Choosing plants and flowers for your garden whether it is a nice new one, a remodeling of an old one or a well-established display, can be both a labor and a joy. There are so many wonderful examples to tempt your fancy from the really very small to the quite enormous. Flowering shrubs act as wonderful ways to add depth and texture to a border or bed, or a way to break up spaces without interfering with your viewing pleasure of the rest of the landscape. Lilacs have long been used for these purposes and are almost unmatched when it comes to the delightful perfume that comes with the flowers. The Bloomerang is so named as you will see a return to flower in July, after a period of rest and recuperation following the first flowers in spring. These are small and manageable shrubs that are easy to care for and resistant to many of the things that cause heartache with other varieties.
Bloomerang first appeared as a limited release from Better Homes and Gardens in 2009 and the initial expectations were the sale of around one thousand plants, so image the surprise when more than 11,000 were sold and dispirited, downhearted lilac hunters were sent home frustrated and empty handed. This variety was first bred by Tim Wood at Proven Winners and is the result of a real labor of love, trying to create a twice flowering lilac that was worthy of the hype, but many would say that the final result was more than worth the effort. Growing to around 4 feet high and around 4 feet wide the Boomerang is considered a dwarf plant, its compact size lending itself to smaller spaces that other lilacs could not be considered. When not in flower the foliage is very attractive with dark purplish stems and deep green leaves lightly indented either-side of the vein; highly compact, it is a welcome addition to any garden as is. What makes it particularly spectacular is the explosion of tiny purple and lavender flowers that simply smother this little shrub in spring, each delicate tubular body ending with 4 splayed petals and releasing that iconic aroma into the air about you; honey sweet and utterly beautiful. These flowers die away at the start of summer and throughout the hottest part of summer it takes a well-deserved break, before bursting back into flower as the temperature cools. This second round will last till the first frosts of autumn so you have the potential of four months of wonderful lilac flowers rather than those that just appear in spring.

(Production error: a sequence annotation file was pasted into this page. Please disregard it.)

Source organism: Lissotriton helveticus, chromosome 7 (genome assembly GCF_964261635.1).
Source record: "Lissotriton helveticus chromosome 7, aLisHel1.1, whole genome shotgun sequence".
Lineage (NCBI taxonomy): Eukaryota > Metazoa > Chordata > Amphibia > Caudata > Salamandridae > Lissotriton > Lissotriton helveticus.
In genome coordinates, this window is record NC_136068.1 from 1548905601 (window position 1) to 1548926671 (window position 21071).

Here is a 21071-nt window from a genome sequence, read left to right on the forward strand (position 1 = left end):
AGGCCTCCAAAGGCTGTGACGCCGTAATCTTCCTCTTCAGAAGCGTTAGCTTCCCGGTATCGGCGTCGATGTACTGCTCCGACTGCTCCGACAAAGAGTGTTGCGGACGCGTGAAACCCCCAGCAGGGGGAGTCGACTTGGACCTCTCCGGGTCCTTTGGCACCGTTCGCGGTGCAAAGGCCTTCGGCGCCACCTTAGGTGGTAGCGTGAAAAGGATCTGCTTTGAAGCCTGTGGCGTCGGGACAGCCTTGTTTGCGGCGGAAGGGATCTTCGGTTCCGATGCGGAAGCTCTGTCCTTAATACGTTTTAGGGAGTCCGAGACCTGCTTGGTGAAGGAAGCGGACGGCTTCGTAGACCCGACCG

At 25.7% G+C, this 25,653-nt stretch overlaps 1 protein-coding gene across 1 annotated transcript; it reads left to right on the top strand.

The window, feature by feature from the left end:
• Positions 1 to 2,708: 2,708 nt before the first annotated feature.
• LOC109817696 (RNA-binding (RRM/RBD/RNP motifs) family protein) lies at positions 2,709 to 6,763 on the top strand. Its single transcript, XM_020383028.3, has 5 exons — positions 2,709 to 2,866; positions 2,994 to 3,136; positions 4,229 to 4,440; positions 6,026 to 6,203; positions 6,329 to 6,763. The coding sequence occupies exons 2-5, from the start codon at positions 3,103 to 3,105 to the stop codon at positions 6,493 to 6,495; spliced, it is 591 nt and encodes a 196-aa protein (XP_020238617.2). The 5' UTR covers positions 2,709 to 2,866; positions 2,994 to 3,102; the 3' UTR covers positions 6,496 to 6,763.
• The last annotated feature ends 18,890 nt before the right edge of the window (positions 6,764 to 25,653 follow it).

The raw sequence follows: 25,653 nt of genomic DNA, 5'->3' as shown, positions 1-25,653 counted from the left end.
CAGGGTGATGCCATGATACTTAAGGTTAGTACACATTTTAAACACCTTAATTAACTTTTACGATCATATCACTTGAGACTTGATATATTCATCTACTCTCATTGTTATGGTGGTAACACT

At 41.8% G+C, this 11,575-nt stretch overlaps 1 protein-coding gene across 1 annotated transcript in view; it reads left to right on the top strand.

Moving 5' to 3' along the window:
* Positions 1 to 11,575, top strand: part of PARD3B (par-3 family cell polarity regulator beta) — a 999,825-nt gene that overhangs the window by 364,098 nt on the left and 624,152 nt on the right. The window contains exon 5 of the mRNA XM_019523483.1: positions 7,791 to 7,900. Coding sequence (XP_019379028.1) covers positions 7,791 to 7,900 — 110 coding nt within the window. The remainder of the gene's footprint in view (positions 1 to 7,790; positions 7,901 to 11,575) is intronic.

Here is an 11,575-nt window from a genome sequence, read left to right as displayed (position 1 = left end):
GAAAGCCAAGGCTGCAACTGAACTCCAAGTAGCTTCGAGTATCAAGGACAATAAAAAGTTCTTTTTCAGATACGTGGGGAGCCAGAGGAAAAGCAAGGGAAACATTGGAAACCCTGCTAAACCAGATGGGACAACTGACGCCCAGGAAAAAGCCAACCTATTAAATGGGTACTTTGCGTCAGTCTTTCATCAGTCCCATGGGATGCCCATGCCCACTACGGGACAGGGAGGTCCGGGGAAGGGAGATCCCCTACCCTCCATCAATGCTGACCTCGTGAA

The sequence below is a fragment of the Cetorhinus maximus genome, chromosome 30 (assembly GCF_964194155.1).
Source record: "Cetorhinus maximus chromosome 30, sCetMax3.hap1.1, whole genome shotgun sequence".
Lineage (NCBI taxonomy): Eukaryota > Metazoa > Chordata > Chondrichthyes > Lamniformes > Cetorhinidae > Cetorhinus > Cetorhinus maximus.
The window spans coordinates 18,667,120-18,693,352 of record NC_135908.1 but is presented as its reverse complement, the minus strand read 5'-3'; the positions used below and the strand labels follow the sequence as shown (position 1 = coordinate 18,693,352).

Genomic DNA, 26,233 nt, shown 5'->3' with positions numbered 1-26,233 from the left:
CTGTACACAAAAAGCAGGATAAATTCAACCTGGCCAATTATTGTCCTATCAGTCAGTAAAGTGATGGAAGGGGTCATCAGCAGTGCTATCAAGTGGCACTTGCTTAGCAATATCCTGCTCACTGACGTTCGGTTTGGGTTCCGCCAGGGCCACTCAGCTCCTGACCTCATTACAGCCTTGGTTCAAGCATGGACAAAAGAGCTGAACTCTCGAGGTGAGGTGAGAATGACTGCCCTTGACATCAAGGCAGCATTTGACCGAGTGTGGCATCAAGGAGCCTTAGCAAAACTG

These really are quite easy to care for, so much so that it almost feels like cheating when you are rewarded so richly. It is best that you choose a moist site with well-drained and rich soil that is slightly alkaline or slightly acidic. A position that allows good airflow is ideal and it will grow well in both full sun and partial shade, flourishing best in full sun however, and a position that takes this into account will see the very best show.
When planting out it is important that the hole depth does not exceed the depth of the soil level in the plotted plant, and if anything it can be left sitting slightly higher than the level of earth around it when planted if the drainage offered is not sufficient. You can mulch the newly planted lilac but ensure that it is not in contact with the base of the plant and does not exceed 3 inches in depth. Be sure to water well when first planted out and during the first season it is important to keep the soil moist, but once established it will require less watering.
This is a fast growing plant so do not be afraid of pruning in order to gain the shape that you desire. The second round of flowering occurs on both new and old growth, but in order to maximize this you can removed the spring flowers as soon as they have finished, Tim Wood refers to this as a ‘hair cut’, and once the desired shape has been attained there is no need to prune for this purpose – the second bloom will appear no matter what you do.
When it comes to lilacs there is a lot of choice and there are some rebloomers out there already, but nothing on the scale of Bloomerang. Some may like the special and brief display that lilacs bring but for many of us, the chance to see that display again and for even longer is just too good to miss. Completely and utterly fabulous!